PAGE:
Malnutrition is becoming the "new normal" as rising rates of obesity across the world coincide with persistent undernutrition in many poorer countries, according to a major study released Tuesday.
The Global Nutrition Report says the number of people who are obese or overweight is rising almost everywhere, fuelling an increase in diabetes and other diseases.
Malnutrition covers a range of problems—from deficiencies in important vitamins and minerals for the undernourished to excessive levels of sugar, salt, fat or cholesterol in the blood for the obese.
At least 57 of the 129 countries studied were experiencing serious levels of both undernutrition and adult obesity, putting huge pressure on health services, said the study.
"We now live in a world where being malnourished is the new normal," said Lawrence Haddad, senior research fellow at the International Food Policy Research Institute and co-author of the report.
"It is a world that we must all claim as totally unacceptable."
The study found some progress was being made, with the number of stunted children under five declining on every continent except Africa and Oceania.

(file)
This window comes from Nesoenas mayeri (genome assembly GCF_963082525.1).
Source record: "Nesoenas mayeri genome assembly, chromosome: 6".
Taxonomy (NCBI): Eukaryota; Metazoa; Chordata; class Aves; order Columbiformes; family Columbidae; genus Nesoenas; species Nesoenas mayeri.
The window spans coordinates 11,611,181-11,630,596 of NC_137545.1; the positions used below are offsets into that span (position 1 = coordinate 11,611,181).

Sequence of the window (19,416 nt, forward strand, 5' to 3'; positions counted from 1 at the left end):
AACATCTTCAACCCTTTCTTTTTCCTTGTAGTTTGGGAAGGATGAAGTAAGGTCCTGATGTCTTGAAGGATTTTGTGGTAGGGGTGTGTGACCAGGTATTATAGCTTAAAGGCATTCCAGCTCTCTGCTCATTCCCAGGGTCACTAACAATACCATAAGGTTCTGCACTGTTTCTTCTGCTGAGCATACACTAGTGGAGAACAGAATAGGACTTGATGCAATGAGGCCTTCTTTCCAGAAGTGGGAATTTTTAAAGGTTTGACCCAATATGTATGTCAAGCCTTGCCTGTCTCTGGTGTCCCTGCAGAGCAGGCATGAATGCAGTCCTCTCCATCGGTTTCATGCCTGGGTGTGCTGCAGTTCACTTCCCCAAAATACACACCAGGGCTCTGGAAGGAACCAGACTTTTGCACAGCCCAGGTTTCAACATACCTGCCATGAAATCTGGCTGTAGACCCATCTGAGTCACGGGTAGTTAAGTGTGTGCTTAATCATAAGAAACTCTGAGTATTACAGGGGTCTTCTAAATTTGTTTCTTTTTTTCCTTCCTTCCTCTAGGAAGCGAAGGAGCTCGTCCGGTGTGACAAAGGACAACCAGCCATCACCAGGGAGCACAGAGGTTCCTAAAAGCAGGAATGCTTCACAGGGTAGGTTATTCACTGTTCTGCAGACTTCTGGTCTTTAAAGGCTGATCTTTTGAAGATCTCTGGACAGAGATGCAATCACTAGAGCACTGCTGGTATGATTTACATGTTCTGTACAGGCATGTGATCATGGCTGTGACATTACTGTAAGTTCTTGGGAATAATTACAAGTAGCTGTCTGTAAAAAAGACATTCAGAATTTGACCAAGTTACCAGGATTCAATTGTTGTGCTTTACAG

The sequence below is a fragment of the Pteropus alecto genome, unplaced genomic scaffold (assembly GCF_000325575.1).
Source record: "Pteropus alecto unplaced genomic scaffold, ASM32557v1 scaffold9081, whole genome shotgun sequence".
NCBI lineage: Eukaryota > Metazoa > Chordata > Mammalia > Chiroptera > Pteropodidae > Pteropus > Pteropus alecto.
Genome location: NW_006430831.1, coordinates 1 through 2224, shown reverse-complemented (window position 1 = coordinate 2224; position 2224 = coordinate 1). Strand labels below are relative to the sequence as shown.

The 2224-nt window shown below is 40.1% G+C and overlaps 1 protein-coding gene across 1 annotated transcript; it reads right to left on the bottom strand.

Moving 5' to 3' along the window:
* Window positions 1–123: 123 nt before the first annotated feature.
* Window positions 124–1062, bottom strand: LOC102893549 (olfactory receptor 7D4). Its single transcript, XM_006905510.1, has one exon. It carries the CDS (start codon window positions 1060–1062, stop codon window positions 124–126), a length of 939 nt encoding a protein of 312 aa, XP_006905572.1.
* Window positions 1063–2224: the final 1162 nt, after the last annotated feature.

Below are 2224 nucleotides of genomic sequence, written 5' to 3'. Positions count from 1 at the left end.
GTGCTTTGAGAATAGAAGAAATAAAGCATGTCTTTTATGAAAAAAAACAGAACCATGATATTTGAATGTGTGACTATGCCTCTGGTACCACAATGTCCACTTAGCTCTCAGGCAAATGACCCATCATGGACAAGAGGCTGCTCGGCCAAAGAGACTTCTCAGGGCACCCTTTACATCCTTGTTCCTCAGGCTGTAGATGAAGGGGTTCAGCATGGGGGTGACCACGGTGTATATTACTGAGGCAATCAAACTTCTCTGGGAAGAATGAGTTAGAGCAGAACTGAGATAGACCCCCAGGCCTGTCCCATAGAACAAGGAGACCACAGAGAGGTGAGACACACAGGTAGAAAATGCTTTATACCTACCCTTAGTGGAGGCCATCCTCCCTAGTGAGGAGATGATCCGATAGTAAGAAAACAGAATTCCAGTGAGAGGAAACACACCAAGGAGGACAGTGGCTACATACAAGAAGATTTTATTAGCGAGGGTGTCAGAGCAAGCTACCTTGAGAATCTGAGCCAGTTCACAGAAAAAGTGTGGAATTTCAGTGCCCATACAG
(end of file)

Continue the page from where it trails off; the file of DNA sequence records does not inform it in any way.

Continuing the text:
Stunted children grow up to be weaker than their well-nourished counterparts, with their brains and immune systems compromised.
But the report's authors said there had been too little progress in the fight against all forms of malnutrition.
Almost every country studied was falling behind in reducing levels of diabetes and of anaemia in women, for example.
One in 12 people globally now has diabetes and nearly two billion people are obese or overweight, according to the authors, who called for more funding for government initiatives on nutrition.
Their analysis found a $70 billion global funding shortfall to meet 2025 milestones to tackle stunting, severe acute malnutrition and anaemia.
The report highlighted the cost of malnutrition, which it said was "the number one driver of the global burden of disease".
Africa and Asia lose 11 percent of gross domestic product every year due to malnutrition, it said.
Haddad said the key to success was political commitment.
"Where leaders in government, civil society, academia and business are committed—and willing to be held accountable—anything is possible," he said.
"Despite the challenges, malnutrition is not inevitable—ultimately, it is a political choice."
The Global Nutrition Report is an annual assessment of countries' progress in meeting global nutrition targets established by the World Health Assembly—the world's highest health policy body—in 2013.
These include a 40 percent reduction in the number of children under five who are stunted; a 50 percent reduction of anaemia in women of reproductive age; and a halt in the rise in the number of adults who are overweight, obese or suffering from type two diabetes.
© 2016 AFP